Friday, February 24, 2017

Texas Land

Back in the day to finance the railroad the U.S. government gave the railroads government land (land taken from the Native Americans) on either side of the railroad right of way to sell as a means of raising money to build the road ways. My Grandparents purchased the family farm from the T&P Railroad around the turn of the Century.  They raised 6 kids sending all to college while farming a West Texas dirt farm. My guess it was tough. My Grandmother also raised me until I was old enough to go off to boarding school in San Antonio. Over the years I lost touch with the family for reasons. BTW, I will get to the chase.

A couple of days ago I received a phone call from an investor who offered me a sum of money to buy my share of the farm that I did not know I owned. Of course he was trying to "steal" it. After a couple of days on the phone trying to pin down ownership, it is looking like I may own 90 acres of West Texas. It gets even stranger: My clients this week were present when I received the call about the farm. One of the client's son is a "Land Man". For those of you not from the oil patch, a Land Man is an employee of drilling/oil companies whose job is to buy mineral rights and drilling permits from land owners.

Bottom line: He, the Land Man, is nailing down ownership and will buy the mineral rights if I still own them. He said there is good activity in the area and the property may have some value. That could be the best of all worlds, mineral rights go for about the same per acre as the land price. If everything works out I will keep the land and lease it to one of the local farmers and sell the mineral rights. Could be a nice unexpected chunk of change in my pocket and a good monthly income to help with retirement.

I'm not headed to the Chevy dealer to order my new diesel truck yet but it will be a nice surprise if it does work out.

On a totally unrelated note. MsBubba called me this morning in a panic, one of her friends said there were many house break-ins happening in our part of town and she is worried we do not have enough insurance to cover my shop and the contents of the house. The only answer is "yes Dear I will call State Farm about the house coverage". In line with the call she wanted an inventory of the shop, as she put it "what it really cost, not what you tell me it cost". The old gal is pretty sharp :-). The good news, we have $250,000 USD house hold goods coverage and a very generous accounting of replacement cost for everything in the shop is only around $60,000 USD and I want to see the thief that can pick up almost 2 tons of pig iron and run with it.  BTW, I've got to go out and buy more tools because MsBubba guessed there were more than $100,000 USD of tools in the shop, I've $40,000 to go because I sure do not want to disappoint the boss.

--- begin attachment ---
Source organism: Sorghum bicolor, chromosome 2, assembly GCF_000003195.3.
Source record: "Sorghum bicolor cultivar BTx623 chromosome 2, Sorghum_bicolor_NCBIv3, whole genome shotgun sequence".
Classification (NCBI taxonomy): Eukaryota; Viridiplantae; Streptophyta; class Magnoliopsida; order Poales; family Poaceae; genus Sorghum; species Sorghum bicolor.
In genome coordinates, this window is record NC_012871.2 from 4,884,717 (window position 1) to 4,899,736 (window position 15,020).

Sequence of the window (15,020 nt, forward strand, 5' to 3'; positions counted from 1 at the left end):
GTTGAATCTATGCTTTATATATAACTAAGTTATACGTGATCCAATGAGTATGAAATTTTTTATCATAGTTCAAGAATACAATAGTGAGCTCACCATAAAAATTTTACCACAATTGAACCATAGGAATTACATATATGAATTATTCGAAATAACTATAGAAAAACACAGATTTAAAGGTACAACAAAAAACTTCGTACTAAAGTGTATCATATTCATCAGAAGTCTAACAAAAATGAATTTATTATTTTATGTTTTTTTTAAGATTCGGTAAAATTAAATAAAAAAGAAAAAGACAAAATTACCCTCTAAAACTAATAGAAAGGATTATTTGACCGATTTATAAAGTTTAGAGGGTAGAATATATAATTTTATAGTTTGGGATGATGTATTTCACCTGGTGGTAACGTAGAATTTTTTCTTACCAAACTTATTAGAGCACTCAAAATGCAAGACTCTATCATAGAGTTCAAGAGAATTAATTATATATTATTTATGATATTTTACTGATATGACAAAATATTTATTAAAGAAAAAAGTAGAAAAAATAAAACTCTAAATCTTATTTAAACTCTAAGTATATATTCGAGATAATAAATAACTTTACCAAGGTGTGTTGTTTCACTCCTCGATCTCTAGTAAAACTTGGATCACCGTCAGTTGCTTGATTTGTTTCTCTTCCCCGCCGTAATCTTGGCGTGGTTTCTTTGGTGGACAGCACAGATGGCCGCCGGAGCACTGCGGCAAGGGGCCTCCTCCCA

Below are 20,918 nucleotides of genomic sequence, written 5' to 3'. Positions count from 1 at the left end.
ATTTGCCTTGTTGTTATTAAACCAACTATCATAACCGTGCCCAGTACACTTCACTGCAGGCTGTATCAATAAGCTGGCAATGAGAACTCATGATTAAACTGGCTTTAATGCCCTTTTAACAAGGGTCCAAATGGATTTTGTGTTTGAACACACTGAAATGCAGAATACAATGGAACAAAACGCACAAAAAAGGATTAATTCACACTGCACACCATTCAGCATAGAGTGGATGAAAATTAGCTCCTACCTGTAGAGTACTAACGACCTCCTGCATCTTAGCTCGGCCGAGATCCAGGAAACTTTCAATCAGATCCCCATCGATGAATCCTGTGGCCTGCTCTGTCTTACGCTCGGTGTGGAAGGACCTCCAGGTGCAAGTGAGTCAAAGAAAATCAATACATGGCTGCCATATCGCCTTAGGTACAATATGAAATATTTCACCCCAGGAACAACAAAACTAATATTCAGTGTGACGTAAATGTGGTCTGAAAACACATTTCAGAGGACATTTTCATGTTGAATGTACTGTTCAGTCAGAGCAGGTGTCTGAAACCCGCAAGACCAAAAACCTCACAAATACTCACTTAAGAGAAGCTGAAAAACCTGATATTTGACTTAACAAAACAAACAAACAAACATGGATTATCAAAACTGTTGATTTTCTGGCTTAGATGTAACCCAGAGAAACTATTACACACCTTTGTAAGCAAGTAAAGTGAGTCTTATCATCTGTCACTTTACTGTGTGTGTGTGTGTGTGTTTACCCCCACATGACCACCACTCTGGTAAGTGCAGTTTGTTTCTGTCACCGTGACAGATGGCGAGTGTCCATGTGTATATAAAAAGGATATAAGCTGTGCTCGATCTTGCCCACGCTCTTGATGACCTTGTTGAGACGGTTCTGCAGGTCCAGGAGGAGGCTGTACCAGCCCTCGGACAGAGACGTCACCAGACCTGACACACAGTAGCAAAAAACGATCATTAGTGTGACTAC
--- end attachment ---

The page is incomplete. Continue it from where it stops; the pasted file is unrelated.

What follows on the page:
See you guys on down the road,



  1. Ken
    I could not help laugh when I read ; That she wanted to know your tools cost versus what you told her... Heather and I had similar conversation for similar reasons (insurance and disposal after I am gone) :-)
    That is partly why I started to record everything on my Excel spreadsheet years ago. That and to keep track of my whole herd of wild, free range tools all around the house :-)

    Good luck with your corner of Texas land, here we do not own mineral rights it remains the federal government property.

    Bob, with the new Grand peanuts for the weekend. Between Rudy and the little girls its a very lively house this AM, no sleeping in :-)

  2. Gonna sell the mineral rights or lease? I've been having Land Men calling and writing about tiny shares of old family properties in WV (both Marcellus and Utica shale formations). Do we thank the Rockefellers for severing the mineral rights from the land? Seems the land rights were sold off but the mineral rights held. After 4 generations, I'd hate to be in charge of chasing down ownership.


  3. Mike,

    I expect I will sell. Oil is a dying industry much as coal is. The land will also be sold to buy a smaller parcel in Central Texas. All of that of course depends on a lot of ifs.


  4. Bob,

    Excel is a great plan, too bad I'm not organized enough to pull it off. About the best I can do is take group photos on occasion.

    I need it, the luck that is, there are at least 4 producing wells on the property, the money has been going somewhere. Not that it will be much with the price of oil. I expect this will all end up long and messy and I may regret not taking the first offer.

    It is much more pleasant thinking of Grandpeanuts and puppies. Tell Rudy Sam and Maggie say woof.


  5. Exciting times as you just might be a land Baron.Pull the belt a little tighter,stand a bit taller and add a bit of extra swagger to your walk. Then hope the taxes are paid up.

  6. Hi Ken
    Congratulations on unexpected becoming a land owner.
    Better safe than sorry when it comes to insurance companies. They have a way of trying to avoid paying if there is some minor detail that is not completely standard such as a load of expensive hand tools.